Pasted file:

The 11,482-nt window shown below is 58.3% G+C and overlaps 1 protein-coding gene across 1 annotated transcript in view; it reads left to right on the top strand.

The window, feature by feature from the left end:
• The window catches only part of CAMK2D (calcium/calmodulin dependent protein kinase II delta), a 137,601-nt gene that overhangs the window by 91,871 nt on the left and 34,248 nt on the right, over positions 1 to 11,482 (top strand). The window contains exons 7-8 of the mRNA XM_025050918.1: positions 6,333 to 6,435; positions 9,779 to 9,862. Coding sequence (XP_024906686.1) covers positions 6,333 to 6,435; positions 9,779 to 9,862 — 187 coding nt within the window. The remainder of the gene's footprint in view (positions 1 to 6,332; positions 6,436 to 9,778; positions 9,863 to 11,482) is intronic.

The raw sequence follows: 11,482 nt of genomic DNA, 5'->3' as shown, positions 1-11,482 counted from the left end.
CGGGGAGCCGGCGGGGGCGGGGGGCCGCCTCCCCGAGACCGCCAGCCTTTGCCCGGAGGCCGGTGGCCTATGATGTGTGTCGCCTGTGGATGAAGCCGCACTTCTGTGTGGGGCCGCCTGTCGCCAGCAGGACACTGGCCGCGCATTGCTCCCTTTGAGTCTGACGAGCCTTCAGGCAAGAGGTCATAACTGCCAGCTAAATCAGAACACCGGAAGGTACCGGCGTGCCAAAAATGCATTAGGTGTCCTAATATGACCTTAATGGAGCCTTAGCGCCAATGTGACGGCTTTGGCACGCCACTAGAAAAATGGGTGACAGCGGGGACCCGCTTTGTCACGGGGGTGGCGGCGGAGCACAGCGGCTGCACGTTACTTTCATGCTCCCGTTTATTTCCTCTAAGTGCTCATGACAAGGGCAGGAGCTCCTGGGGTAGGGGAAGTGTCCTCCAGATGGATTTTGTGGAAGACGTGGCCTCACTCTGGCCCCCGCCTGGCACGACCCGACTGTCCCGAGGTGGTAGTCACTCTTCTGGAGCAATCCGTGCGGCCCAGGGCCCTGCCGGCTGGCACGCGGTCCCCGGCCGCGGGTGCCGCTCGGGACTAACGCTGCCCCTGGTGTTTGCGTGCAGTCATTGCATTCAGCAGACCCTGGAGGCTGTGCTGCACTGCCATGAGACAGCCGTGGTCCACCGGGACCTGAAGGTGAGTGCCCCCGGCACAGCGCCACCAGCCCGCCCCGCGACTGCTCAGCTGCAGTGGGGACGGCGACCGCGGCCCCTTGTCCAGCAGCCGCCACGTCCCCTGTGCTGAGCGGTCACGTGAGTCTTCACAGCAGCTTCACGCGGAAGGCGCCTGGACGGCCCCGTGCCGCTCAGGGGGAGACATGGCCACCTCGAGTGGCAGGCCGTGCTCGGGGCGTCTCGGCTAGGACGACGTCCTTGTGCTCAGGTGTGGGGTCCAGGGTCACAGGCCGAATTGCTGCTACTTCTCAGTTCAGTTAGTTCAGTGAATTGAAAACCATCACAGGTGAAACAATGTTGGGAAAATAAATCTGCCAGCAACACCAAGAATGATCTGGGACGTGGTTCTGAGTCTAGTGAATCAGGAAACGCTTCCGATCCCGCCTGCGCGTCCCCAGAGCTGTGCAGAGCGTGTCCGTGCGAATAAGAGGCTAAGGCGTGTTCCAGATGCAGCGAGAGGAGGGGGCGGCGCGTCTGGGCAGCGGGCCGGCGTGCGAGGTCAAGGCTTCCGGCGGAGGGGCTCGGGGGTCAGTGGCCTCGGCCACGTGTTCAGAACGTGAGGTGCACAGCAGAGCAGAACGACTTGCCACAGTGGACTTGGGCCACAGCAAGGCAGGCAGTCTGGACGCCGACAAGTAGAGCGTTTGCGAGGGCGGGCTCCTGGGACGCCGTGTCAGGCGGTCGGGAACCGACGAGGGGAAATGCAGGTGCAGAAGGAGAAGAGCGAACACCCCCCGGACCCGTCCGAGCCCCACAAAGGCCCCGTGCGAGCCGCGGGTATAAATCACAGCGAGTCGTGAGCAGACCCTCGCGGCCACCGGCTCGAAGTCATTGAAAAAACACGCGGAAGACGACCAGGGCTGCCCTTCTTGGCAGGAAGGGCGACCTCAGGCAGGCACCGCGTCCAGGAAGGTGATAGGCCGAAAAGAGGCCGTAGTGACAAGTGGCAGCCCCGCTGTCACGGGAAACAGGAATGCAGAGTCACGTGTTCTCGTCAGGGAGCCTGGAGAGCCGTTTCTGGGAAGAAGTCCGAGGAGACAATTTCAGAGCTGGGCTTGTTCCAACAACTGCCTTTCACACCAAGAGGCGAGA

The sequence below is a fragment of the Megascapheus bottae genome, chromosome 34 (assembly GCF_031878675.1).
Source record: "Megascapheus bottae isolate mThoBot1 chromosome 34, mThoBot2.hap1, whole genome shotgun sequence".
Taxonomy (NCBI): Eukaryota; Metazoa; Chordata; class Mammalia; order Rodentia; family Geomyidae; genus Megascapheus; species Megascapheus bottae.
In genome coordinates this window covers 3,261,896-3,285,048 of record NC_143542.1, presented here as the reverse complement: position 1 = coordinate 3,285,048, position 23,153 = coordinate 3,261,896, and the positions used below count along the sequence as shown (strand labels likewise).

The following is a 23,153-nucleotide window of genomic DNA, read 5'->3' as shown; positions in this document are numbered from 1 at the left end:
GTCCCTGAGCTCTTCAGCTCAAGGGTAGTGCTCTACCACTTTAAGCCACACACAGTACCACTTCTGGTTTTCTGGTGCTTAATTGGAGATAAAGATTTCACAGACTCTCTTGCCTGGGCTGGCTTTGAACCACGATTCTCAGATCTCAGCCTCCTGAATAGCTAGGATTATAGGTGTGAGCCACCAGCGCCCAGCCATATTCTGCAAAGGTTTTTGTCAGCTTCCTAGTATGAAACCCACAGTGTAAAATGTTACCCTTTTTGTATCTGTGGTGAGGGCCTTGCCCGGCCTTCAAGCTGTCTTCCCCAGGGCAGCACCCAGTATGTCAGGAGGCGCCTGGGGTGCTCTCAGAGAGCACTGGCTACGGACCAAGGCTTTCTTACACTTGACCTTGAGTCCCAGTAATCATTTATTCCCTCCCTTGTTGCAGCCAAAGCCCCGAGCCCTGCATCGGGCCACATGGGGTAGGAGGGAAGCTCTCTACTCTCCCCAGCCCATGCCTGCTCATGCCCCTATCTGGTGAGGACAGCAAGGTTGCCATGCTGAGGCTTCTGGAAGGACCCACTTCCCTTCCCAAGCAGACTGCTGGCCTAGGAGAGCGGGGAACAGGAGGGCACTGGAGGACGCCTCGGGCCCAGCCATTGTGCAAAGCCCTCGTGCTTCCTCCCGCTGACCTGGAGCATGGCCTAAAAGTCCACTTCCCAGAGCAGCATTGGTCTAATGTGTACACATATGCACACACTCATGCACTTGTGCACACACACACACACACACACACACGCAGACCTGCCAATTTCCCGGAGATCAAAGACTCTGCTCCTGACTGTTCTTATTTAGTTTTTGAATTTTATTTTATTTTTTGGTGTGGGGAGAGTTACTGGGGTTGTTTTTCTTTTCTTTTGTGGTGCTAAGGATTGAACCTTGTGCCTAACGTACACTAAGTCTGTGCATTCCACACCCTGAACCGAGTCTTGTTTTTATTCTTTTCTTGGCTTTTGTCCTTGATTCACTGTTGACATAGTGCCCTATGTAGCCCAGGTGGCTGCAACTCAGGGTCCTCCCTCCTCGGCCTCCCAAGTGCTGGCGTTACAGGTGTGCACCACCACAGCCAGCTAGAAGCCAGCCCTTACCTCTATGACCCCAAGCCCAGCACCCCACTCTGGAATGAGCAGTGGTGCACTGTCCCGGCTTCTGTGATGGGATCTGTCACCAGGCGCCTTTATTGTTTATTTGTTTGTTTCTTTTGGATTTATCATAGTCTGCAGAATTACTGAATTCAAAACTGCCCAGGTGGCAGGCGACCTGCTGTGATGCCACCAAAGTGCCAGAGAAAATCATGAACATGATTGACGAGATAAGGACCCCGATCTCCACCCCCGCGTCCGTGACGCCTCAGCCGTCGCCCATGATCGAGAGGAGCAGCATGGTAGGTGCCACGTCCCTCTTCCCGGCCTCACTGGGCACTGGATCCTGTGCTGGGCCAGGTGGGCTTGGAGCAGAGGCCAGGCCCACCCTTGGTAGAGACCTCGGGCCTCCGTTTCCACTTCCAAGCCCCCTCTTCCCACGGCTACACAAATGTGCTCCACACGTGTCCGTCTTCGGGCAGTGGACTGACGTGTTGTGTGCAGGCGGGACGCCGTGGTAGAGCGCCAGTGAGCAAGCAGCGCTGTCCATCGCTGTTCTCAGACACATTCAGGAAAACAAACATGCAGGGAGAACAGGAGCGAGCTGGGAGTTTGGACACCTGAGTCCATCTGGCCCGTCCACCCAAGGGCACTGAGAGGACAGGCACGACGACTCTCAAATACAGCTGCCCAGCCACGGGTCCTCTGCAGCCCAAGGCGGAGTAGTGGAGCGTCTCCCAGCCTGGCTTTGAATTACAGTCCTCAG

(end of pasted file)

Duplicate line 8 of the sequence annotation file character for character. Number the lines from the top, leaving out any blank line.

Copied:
Taxonomy (NCBI): Eukaryota; Metazoa; Chordata; class Mammalia; order Rodentia; family Geomyidae; genus Megascapheus; species Megascapheus bottae.